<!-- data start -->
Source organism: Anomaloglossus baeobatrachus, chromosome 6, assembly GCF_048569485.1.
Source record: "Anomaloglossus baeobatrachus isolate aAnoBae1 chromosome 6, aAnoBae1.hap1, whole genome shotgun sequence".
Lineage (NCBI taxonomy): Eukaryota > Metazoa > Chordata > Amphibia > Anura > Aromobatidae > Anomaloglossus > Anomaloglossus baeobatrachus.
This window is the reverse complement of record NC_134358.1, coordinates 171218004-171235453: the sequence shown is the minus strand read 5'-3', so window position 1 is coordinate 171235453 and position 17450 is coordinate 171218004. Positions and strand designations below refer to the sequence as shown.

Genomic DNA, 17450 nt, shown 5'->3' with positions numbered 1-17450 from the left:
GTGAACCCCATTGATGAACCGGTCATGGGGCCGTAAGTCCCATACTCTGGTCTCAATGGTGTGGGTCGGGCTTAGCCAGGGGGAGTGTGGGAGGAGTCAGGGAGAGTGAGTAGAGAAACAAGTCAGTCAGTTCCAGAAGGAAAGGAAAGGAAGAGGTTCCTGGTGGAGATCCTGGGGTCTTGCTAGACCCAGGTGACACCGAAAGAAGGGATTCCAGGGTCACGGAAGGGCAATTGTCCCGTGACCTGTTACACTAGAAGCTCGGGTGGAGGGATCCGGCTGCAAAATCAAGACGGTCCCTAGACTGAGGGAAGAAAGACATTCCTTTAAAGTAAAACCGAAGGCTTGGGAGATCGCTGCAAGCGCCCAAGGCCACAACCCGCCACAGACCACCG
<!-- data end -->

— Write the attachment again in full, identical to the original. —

Source organism: Anomaloglossus baeobatrachus, chromosome 6, assembly GCF_048569485.1.
Source record: "Anomaloglossus baeobatrachus isolate aAnoBae1 chromosome 6, aAnoBae1.hap1, whole genome shotgun sequence".
Lineage (NCBI taxonomy): Eukaryota > Metazoa > Chordata > Amphibia > Anura > Aromobatidae > Anomaloglossus > Anomaloglossus baeobatrachus.
This window is the reverse complement of record NC_134358.1, coordinates 171218004-171235453: the sequence shown is the minus strand read 5'-3', so window position 1 is coordinate 171235453 and position 17450 is coordinate 171218004. Positions and strand designations below refer to the sequence as shown.

Genomic DNA, 17450 nt, shown 5'->3' with positions numbered 1-17450 from the left:
GTGAACCCCATTGATGAACCGGTCATGGGGCCGTAAGTCCCATACTCTGGTCTCAATGGTGTGGGTCGGGCTTAGCCAGGGGGAGTGTGGGAGGAGTCAGGGAGAGTGAGTAGAGAAACAAGTCAGTCAGTTCCAGAAGGAAAGGAAAGGAAGAGGTTCCTGGTGGAGATCCTGGGGTCTTGCTAGACCCAGGTGACACCGAAAGAAGGGATTCCAGGGTCACGGAAGGGCAATTGTCCCGTGACCTGTTACACTAGAAGCTCGGGTGGAGGGATCCGGCTGCAAAATCAAGACGGTCCCTAGACTGAGGGAAGAAAGACATTCCTTTAAAGTAAAACCGAAGGCTTGGGAGATCGCTGCAAGCGCCCAAGGCCACAACCCGCCACAGACCACCG